PHILADELPHIA (WPVI) -- A vaccine clinic at Jefferson's Health Navy Yard hospital aimed to vaccinate those with intellectual and developmental disabilities.
"This one is quieter. All of our vaccinators are familiar with this population. We provide accommodations for those who need it," said Dr. Wendy Ross, who is the director of Jefferson Health Center for Autism and Neurodiversity.
The waiting room had only two chairs, and staff had fidget spinners, headphones, and sunglasses on hand.
The clinic gave about 50 Johnson & Johnson vaccinations in over six hours.
The providers in charge of it say this slowed-down pace is what their IDD patients, those with intellectual or developmental disabilities, need.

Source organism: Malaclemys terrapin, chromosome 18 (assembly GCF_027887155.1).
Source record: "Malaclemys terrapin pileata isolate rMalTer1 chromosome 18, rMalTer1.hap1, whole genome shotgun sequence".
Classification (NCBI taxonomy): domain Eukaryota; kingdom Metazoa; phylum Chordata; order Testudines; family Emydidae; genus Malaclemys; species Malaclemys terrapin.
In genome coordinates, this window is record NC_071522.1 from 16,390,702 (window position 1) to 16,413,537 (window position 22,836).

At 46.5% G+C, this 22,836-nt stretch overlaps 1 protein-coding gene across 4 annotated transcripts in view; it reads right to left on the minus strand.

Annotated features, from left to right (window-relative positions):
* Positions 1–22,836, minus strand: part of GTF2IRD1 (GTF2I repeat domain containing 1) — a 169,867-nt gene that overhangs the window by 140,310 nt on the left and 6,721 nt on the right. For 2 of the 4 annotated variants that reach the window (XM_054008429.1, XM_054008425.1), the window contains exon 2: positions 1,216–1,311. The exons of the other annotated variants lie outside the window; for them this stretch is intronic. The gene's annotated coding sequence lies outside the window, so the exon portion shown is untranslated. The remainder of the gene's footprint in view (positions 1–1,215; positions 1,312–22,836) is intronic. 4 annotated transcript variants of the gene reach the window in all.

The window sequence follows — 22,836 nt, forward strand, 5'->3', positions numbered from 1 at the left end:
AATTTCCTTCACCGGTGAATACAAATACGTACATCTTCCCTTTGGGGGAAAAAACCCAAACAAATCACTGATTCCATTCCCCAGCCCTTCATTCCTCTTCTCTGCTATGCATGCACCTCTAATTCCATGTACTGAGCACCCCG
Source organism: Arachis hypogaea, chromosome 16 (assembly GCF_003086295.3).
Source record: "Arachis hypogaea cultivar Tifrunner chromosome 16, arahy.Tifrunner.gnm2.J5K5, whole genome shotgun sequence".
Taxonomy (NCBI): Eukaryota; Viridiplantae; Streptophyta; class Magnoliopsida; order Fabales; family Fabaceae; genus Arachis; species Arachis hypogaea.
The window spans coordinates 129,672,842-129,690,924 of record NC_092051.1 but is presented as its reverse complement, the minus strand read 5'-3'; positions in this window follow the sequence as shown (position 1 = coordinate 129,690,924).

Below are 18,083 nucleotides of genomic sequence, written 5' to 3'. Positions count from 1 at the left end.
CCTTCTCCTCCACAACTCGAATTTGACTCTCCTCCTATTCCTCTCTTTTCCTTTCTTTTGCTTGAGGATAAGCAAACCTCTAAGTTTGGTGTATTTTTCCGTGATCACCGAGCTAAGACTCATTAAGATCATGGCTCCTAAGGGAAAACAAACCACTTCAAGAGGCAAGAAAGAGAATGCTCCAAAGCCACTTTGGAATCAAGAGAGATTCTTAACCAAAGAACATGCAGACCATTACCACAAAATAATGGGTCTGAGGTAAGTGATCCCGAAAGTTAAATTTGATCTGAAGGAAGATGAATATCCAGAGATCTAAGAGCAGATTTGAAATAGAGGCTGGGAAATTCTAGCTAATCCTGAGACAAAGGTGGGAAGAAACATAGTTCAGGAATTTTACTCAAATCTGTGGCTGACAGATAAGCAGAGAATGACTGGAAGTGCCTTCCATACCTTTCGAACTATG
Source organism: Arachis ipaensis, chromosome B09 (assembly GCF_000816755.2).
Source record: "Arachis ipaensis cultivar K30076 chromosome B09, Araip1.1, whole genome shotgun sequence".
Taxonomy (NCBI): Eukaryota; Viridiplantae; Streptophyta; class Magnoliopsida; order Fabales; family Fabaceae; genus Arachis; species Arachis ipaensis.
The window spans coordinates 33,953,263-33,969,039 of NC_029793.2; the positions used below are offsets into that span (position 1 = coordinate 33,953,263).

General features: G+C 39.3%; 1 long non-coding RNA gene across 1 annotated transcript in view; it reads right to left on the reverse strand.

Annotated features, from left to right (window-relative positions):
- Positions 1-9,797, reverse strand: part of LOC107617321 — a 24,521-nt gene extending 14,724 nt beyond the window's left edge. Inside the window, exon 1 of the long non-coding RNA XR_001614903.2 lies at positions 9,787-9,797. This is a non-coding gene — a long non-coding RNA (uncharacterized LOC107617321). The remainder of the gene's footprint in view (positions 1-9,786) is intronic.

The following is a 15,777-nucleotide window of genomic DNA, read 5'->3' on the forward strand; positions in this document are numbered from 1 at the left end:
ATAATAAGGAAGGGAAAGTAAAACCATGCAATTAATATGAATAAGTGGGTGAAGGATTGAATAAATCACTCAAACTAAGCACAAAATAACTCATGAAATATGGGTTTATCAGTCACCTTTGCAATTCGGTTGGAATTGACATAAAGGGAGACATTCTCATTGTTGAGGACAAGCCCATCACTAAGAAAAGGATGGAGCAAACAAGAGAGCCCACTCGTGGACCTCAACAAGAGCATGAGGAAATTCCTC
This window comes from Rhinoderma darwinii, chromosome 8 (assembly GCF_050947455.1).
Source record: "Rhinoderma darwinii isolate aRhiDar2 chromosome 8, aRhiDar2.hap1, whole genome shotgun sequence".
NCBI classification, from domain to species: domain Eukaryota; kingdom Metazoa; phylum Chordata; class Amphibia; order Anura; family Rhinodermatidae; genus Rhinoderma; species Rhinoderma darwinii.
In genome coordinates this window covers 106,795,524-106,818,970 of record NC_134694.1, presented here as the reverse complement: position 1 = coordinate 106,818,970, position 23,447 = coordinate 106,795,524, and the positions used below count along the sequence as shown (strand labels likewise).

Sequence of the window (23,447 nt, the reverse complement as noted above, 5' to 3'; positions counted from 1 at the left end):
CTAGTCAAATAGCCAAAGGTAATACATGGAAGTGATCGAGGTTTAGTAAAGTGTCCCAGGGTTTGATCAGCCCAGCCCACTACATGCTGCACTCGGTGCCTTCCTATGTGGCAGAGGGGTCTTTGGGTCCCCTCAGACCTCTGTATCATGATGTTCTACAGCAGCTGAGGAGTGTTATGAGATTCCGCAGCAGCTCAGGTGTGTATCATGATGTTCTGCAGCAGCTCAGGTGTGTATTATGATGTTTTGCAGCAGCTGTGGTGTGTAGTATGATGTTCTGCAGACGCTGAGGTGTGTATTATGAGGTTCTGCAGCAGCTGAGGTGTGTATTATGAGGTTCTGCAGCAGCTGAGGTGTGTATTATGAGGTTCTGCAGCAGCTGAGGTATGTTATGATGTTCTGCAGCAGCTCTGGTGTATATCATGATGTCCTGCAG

"Not everybody tolerates large crowds and lines, and I think the population we serve in particular is really at high risk for getting and dying from COVID," said Ross.
Ross and her team did a study of more than 64 million COVID-19 cases and found IDD patients were nearly six times more likely to die from the virus, the second-highest risk factor next to age.
"A lot of people we know who are in this category don't really know how to protect themselves, or they can't really tolerate this. I don't like tolerating this," said Stanley Jaskiewicz, who brought his son to the clinic. "He didn't fit in any of the categories. We didn't know when or where."
Batisha Andrews is a Jefferson patient, and so is her brother Shawn.
They both say they're thankful for this clinic and that it's only one shot.
"I feel great that I was finally able to get the vaccination," she said.
After Jefferson's study, 11 states, including Pennsylvania, changed their vaccine rollout to include IDD patients.